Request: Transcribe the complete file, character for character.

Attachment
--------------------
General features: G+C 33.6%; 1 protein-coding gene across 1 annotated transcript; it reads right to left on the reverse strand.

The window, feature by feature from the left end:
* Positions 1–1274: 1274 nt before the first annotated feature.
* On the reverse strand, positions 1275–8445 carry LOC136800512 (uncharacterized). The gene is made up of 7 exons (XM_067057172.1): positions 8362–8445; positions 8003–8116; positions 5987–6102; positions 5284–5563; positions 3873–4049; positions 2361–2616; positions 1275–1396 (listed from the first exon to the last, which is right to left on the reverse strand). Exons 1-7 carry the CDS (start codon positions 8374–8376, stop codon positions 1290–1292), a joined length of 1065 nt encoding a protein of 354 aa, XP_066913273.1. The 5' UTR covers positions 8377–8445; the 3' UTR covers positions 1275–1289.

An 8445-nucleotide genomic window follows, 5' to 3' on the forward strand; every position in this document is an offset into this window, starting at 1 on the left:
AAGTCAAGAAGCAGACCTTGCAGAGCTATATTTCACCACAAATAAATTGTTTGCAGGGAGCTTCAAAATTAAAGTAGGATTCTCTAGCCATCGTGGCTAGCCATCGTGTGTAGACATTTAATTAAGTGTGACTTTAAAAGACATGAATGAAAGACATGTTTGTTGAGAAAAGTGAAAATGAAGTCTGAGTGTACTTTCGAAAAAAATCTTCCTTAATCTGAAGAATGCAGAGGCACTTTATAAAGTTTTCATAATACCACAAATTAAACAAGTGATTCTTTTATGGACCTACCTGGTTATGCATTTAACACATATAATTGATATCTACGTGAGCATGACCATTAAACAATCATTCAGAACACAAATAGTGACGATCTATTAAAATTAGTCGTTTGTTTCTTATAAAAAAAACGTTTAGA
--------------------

General features: G+C 33.6%; 1 protein-coding gene across 1 annotated transcript; it reads right to left on the reverse strand.

The window, feature by feature from the left end:
* Positions 1–1274: 1274 nt before the first annotated feature.
* On the reverse strand, positions 1275–8445 carry LOC136800512 (uncharacterized). The gene is made up of 7 exons (XM_067057172.1): positions 8362–8445; positions 8003–8116; positions 5987–6102; positions 5284–5563; positions 3873–4049; positions 2361–2616; positions 1275–1396 (listed from the first exon to the last, which is right to left on the reverse strand). Exons 1-7 carry the CDS (start codon positions 8374–8376, stop codon positions 1290–1292), a joined length of 1065 nt encoding a protein of 354 aa, XP_066913273.1. The 5' UTR covers positions 8377–8445; the 3' UTR covers positions 1275–1289.

An 8445-nucleotide genomic window follows, 5' to 3' on the forward strand; every position in this document is an offset into this window, starting at 1 on the left:
AAGTCAAGAAGCAGACCTTGCAGAGCTATATTTCACCACAAATAAATTGTTTGCAGGGAGCTTCAAAATTAAAGTAGGATTCTCTAGCCATCGTGGCTAGCCATCGTGTGTAGACATTTAATTAAGTGTGACTTTAAAAGACATGAATGAAAGACATGTTTGTTGAGAAAAGTGAAAATGAAGTCTGAGTGTACTTTCGAAAAAAATCTTCCTTAATCTGAAGAATGCAGAGGCACTTTATAAAGTTTTCATAATACCACAAATTAAACAAGTGATTCTTTTATGGACCTACCTGGTTATGCATTTAACACATATAATTGATATCTACGTGAGCATGACCATTAAACAATCATTCAGAACACAAATAGTGACGATCTATTAAAATTAGTCGTTTGTTTCTTATAAAAAAAACGTTTAGA